The Atlanta Braves continued to improve their farm system today by acquiring one of the Los Angeles Angels’ top prospects, left-handed pitcher Ricardo Sanchez. In exchange the Braves sent third base prospect Kyle Kubitza and right-handed relief prospect Nate Hyatt to Anaheim.
This trade is about getting maximum potential into the Braves’ minor league system. While Kubitza seemed to have a future (maybe a year or so away) as a solid major league regular at the hot corner, the 17-year-old Sanchez represents a pitching prospect who, while young and far away from contributing, has the ceiling of a top-of-the-rotation starter.
While ranking him as the No. 2 prospect in their 2015 Angels top prospects, Baseball America describes Sanchez as a prospect with “tantalizing upside.” He has a fastball that has been clocked in the mid-90s, as well as a curve ball in the low-70s that already grades at plus. Sanchez was signed out of Venezuela in 2013 for $580,000. It should be noted, however, that the Angels’ farm system is one of the worst in all of baseball.
Kubitza became a personal favorite of mine in the Braves system, so I’m sad to see him go. I’ve described his major league potential as that of Chris Johnson, but with the ability to take a lot of walks. He should see the majors late this year or early next year.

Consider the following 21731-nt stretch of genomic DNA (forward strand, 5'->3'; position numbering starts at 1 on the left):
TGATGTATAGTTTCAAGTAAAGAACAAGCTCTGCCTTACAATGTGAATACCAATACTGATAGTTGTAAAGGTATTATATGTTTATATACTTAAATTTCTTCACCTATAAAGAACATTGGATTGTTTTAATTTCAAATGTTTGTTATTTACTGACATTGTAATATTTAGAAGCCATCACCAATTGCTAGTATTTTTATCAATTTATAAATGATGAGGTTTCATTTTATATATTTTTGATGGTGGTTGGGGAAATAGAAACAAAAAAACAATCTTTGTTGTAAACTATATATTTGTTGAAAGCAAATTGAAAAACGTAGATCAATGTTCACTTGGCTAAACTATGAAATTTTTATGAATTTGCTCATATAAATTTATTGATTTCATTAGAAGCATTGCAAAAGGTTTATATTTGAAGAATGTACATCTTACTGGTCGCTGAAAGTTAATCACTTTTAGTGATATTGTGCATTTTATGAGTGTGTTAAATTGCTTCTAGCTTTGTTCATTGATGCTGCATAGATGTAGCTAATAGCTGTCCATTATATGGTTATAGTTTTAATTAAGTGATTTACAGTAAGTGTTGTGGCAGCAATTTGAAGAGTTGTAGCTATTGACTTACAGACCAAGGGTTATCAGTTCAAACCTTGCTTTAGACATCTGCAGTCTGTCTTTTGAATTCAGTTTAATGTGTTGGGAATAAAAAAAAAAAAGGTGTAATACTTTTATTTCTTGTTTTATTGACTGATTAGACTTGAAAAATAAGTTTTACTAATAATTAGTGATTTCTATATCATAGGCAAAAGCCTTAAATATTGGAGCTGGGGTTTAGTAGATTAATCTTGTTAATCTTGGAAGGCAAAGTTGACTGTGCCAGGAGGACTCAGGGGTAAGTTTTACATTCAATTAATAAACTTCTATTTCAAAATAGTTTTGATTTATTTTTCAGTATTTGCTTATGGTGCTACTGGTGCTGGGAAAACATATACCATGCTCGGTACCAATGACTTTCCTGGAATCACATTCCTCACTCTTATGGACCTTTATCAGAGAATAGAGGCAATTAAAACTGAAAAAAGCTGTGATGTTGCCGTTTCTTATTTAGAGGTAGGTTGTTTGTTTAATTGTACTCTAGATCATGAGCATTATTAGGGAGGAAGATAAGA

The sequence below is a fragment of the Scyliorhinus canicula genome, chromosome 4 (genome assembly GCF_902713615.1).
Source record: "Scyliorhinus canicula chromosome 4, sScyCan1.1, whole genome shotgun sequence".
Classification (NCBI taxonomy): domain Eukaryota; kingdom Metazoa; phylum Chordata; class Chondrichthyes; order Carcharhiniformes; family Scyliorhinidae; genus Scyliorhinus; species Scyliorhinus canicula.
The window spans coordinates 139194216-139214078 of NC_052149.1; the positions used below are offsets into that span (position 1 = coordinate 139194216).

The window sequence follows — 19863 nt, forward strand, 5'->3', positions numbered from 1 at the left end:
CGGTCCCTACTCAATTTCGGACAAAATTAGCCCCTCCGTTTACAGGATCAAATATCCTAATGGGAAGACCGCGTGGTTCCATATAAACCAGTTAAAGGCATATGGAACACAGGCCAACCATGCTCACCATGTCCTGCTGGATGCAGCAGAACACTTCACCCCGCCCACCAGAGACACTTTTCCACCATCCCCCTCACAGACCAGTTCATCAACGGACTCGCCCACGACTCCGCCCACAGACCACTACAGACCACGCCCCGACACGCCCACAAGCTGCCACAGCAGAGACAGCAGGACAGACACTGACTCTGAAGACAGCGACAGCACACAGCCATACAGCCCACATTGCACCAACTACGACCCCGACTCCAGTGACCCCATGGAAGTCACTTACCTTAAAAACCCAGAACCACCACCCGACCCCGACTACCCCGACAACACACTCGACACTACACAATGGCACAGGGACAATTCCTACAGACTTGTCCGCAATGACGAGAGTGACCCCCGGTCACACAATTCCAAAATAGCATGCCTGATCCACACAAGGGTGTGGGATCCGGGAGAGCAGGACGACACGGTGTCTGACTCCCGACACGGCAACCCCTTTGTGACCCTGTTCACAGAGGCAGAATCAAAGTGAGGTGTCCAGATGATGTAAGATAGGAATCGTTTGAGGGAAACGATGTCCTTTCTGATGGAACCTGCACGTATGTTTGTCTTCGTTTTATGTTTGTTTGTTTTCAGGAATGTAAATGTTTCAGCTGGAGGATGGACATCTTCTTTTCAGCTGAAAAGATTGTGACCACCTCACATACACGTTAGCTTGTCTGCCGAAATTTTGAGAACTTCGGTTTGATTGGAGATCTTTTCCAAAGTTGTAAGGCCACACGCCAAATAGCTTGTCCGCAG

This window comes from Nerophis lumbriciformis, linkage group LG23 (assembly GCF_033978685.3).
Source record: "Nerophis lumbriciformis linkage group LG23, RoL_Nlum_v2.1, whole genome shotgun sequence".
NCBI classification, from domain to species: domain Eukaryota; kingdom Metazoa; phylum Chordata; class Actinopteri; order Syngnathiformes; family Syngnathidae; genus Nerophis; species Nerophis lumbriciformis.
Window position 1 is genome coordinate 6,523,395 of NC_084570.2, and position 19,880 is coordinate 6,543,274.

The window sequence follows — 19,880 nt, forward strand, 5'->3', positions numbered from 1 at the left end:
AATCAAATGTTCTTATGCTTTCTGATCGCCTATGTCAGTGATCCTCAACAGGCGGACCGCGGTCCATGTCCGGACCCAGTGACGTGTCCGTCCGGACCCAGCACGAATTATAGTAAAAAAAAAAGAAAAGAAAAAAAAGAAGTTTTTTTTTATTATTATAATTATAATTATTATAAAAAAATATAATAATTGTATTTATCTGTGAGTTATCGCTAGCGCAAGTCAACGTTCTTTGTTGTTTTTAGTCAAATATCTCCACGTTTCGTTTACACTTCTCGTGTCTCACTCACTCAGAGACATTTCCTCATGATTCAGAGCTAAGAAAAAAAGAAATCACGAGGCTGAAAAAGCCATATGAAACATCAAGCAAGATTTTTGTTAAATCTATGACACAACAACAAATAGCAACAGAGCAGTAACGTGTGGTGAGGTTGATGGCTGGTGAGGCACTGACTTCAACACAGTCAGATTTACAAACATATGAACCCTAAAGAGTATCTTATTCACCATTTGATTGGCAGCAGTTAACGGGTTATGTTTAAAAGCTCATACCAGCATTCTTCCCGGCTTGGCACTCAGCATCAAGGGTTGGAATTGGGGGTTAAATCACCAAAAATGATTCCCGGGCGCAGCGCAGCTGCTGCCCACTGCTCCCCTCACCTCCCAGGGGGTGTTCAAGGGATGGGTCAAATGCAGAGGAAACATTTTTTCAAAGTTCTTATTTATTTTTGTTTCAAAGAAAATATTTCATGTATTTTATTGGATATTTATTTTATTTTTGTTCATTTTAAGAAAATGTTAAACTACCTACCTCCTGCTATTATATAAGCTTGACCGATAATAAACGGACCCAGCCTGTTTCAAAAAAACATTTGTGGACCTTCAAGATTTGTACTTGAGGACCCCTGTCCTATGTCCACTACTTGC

I also liked Hyatt as a relief prospect, but the Braves didn’t push him last year and had him repeat High-A Lynchburg, when most folks expected to see him at Double-A Mississippi by now. He’s like many other relief prospect in the Braves system, with the ceiling of a decent middle reliever. Both he and Kubitza will be 24 this season.
This seems like a great trade for the Braves, and perhaps the Angels. Atlanta swaps a poorly thought-of relief prospect and a third base prospect blocked by Chris Johnson (and recently acquired prospect Jace Peterson) for another high-upside young pitching prospect–echoing a theme for this offseason’s acquisitions.
In the short term this trade might look real good for the Angels, as both of the guys they got should reach the majors before Sanchez does. But in the long run, the high upside of Sanchez was too much for Atlanta to pass up–seemingly an easy decision to make when the stated intent this offseason was to rebuild the system, beginning with left-handed starting pitching.